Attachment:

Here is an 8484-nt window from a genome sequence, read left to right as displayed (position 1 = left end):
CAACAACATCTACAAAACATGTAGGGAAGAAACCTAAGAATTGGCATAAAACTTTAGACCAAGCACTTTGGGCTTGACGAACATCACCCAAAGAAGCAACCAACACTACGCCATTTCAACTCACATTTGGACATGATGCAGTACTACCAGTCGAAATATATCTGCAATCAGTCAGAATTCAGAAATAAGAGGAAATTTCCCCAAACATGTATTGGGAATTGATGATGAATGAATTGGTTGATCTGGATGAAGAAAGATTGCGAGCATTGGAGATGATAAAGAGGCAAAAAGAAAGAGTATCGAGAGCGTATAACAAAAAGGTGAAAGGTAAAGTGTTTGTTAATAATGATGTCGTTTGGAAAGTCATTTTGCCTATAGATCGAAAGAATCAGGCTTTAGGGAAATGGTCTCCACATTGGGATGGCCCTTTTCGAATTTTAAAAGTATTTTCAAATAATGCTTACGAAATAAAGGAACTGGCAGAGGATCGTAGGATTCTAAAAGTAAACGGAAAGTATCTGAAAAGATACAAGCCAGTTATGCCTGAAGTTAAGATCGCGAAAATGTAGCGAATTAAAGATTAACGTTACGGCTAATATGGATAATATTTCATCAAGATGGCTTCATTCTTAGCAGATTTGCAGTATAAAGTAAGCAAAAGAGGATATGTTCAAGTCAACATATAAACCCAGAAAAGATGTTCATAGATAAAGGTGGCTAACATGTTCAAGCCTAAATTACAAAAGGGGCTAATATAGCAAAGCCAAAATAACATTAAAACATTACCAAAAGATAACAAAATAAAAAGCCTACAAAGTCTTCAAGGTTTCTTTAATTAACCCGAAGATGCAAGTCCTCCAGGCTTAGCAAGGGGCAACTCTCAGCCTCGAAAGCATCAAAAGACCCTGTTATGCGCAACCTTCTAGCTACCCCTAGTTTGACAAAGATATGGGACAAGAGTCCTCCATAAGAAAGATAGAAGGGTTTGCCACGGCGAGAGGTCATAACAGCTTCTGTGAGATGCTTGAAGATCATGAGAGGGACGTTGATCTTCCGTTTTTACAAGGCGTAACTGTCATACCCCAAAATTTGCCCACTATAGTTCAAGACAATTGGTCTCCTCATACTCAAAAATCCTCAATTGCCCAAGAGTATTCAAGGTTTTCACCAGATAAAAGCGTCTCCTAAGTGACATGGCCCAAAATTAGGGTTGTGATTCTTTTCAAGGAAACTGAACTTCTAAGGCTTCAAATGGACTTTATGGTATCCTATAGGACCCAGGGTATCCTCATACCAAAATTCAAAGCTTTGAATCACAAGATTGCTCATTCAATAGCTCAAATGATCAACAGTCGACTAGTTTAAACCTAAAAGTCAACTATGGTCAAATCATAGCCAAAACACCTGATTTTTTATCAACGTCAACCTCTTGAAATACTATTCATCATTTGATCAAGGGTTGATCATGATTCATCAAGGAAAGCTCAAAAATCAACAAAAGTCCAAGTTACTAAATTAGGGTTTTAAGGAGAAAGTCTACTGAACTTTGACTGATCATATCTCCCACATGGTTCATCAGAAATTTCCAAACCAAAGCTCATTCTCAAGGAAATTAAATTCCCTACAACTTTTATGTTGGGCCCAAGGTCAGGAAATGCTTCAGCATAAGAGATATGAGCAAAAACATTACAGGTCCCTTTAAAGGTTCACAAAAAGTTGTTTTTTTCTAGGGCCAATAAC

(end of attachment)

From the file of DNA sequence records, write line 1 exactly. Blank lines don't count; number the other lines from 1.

Here is an 8484-nt window from a genome sequence, read left to right as displayed (position 1 = left end):